Black Friday is characterised by halving of prices by many retail and wholesale shops. Buyers are known to spend more on this day, infact many of the Black Friday buyers would have stocked their money prior so that they spend it on the day for cheap. Two questions have been asked time and time again, What and when is Black Friday?

This article late in coming, must have been published on this year’s Black Friday but completing this piece was a mammoth task.

Several understanding of Black Friday have been proffered and many people have failed to have a clear grasp on how the day come to be.

This write up will join and fill in the puzzle so that the esteemed reader can have a simplified understanding of how the day originated from so that in future, besides partaking in buying or selling cheap products, the reader could be in the picture of what to expecte on the day.

The day which today is known by many as characterised by prices of commodities being sold on almost half of the actual price has been a favourite for shoppers.

Black Friday is a name used for two unrelated occasions. It is now most popularly used in the United States of America (USA) and the rest of the world to refer to the day after Thanksgiving, which is often considered the first day of the holiday shopping season and is known for featuring discounts from retailers.

Black Friday is always the Friday after Thanksgiving, which is always the fourth Thursday in November. In 2023, Black Friday was on November the 24th. In 2024, Black Friday will be November 29.

The name Black Friday is also commonly used to refer to September 24, 1869, the date of a financial panic in the US sparked by gold speculators.

Historically, black has been associated with days of economic stress as opposed to days of booming commercial success.

The first Black Friday occurred in 1869 after financier Jay Gould and railway businessman James Fisk attempted to corner the gold market, which ultimately resulted in financial panic and the collapse of the market.

A little over 60 years later, on October 29, 1929, another stock market crash referred to as Black Tuesday marked the onset of the Great Depression.

The true origin of the post-Thanksgiving Black Friday lies in the sense of black meaning “marked by disaster or misfortune.”

In the 1950s, factory managers first started referring to the Friday after Thanksgiving as Black Friday because so many of their workers decided to falsely call in sick, thus extending the holiday weekend.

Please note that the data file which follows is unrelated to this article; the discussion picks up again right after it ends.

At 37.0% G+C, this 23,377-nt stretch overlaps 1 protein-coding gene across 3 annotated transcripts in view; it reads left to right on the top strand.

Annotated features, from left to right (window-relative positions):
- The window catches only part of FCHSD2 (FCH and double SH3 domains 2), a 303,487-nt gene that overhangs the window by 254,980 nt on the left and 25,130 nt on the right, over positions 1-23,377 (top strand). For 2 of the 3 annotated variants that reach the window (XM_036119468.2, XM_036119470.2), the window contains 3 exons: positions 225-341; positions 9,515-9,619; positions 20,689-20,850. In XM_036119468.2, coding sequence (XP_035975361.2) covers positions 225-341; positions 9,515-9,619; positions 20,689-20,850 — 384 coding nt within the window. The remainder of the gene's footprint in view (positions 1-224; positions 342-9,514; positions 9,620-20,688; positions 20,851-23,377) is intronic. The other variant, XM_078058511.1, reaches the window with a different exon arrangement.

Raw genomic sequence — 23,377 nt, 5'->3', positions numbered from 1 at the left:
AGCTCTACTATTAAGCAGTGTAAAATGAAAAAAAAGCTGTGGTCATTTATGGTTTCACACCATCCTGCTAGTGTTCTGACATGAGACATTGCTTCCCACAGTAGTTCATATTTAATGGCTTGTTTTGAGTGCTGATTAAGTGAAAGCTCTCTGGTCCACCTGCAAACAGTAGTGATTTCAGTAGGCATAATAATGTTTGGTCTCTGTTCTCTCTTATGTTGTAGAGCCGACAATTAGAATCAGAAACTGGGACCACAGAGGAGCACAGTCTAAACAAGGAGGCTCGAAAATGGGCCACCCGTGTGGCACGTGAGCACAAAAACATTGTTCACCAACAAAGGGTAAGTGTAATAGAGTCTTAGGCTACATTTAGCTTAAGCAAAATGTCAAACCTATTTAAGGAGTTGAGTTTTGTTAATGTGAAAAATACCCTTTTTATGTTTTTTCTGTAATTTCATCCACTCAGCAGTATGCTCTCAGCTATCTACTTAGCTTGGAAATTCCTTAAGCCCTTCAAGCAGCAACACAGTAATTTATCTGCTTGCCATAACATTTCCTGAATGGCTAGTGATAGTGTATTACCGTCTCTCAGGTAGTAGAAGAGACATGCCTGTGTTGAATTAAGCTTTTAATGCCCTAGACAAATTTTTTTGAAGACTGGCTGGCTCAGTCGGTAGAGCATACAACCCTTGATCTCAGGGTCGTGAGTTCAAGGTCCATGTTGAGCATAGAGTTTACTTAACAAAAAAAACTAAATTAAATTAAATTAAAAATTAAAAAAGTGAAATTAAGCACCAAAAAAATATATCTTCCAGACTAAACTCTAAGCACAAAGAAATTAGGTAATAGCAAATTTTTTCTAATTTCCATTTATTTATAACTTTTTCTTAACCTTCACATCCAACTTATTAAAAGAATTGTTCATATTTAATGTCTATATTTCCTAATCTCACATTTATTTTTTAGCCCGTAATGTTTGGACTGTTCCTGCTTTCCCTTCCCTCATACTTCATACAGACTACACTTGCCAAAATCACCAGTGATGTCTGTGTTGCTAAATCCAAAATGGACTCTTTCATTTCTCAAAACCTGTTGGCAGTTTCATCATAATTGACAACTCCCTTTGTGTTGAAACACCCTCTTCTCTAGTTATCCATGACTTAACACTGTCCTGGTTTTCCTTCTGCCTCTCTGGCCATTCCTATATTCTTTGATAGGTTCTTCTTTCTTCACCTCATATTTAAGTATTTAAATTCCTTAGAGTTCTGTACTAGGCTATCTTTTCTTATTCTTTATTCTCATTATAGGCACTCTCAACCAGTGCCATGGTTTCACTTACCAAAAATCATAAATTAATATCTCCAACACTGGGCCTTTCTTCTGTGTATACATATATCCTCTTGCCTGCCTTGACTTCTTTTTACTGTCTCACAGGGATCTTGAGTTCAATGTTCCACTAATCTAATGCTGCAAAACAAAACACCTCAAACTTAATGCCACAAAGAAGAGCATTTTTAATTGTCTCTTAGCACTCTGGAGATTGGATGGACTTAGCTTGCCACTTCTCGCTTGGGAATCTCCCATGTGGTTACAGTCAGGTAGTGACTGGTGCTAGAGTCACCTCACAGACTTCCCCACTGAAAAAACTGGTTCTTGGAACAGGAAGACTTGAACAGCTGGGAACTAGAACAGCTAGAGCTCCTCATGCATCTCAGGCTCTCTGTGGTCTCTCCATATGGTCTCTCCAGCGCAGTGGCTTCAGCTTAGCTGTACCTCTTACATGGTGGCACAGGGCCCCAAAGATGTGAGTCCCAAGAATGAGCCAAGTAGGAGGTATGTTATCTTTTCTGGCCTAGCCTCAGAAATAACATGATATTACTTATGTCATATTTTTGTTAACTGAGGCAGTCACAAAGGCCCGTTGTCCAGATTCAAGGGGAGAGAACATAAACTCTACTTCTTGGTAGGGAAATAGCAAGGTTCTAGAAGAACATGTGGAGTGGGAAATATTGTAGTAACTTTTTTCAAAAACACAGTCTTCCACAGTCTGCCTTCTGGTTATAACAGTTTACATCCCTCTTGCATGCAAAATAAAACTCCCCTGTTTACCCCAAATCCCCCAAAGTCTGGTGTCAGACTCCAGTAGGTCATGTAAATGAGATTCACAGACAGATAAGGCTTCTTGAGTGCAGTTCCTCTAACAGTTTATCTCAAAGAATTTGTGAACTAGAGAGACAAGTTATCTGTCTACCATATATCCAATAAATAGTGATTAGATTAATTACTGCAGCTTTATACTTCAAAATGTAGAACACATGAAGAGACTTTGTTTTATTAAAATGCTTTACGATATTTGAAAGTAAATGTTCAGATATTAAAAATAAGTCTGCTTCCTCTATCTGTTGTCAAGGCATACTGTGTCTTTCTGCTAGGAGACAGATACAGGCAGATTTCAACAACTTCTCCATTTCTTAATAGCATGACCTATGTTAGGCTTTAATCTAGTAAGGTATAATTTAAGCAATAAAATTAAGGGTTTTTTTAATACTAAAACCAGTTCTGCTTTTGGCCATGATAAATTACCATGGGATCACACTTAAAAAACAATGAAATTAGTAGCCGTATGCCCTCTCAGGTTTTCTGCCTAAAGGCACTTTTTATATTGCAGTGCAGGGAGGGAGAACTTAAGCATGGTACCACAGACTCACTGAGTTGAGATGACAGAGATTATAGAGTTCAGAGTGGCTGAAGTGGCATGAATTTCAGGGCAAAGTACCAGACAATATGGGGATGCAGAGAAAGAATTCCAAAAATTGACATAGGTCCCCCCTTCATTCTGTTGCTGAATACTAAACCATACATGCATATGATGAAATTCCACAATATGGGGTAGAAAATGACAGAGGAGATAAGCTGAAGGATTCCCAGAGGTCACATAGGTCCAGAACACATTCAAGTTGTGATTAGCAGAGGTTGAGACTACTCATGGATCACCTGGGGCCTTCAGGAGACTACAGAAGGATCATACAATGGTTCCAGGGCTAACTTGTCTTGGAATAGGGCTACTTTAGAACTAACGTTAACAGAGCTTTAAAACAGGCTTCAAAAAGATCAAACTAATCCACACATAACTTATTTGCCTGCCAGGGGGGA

About 10 years later, Black Friday was used by Philadelphia traffic cops to describe the day after Thanksgiving because they had to work 12-hour shifts in terrible traffic.

Visitors flocked to the city to start their holiday shopping and, sometimes this popular shopping day coincided with the annual Army–Navy football game.

The term caught on among shoppers and merchants in Philadelphia, and from there it took off nationwide.

Many believe the term Black Friday finds its roots in the sense of black meaning “showing a profit; not showing any losses,” this isn’t actually the case.

The 1980s brought the mythology of Black Friday as we know it today. While the phrases in the black and in the red are used in the business world to describe profits and losses, this explanation for one of the busiest shopping days of the year only came about in the 1980s, about 20 years after the phrase Black Friday was in regular use.

Today, Black Friday is part of a series of unofficial holidays focused on shopping opportunities at what’s considered the beginning of the holiday season.

This period begins with Black Friday, the oldest and most established of the days. Cyber Monday is a more recent addition, along with Small Business Saturday (the day for buying from small businesses).

The yearly charitable giving campaign known as Giving Tuesday takes place on the Tuesday after Thanksgiving.

Giving Tuesday is an annual event devoted to encouraging people to donate to charitable causes or to volunteer.

From the script Black Friday is not related to underhand dealings, evil spirits nor blood bath but sell of goods at a cheaper price.

Goods owners have the advantage of offloading goods that are not moving I’m their stock as well as those that are about to expire and still get profit considering volumes of sales.

On the other hand, consumers of goods have to buy cheaper goods especially towards the festival season and they will buy more for less.

Maybe the question should be why Black and not White?

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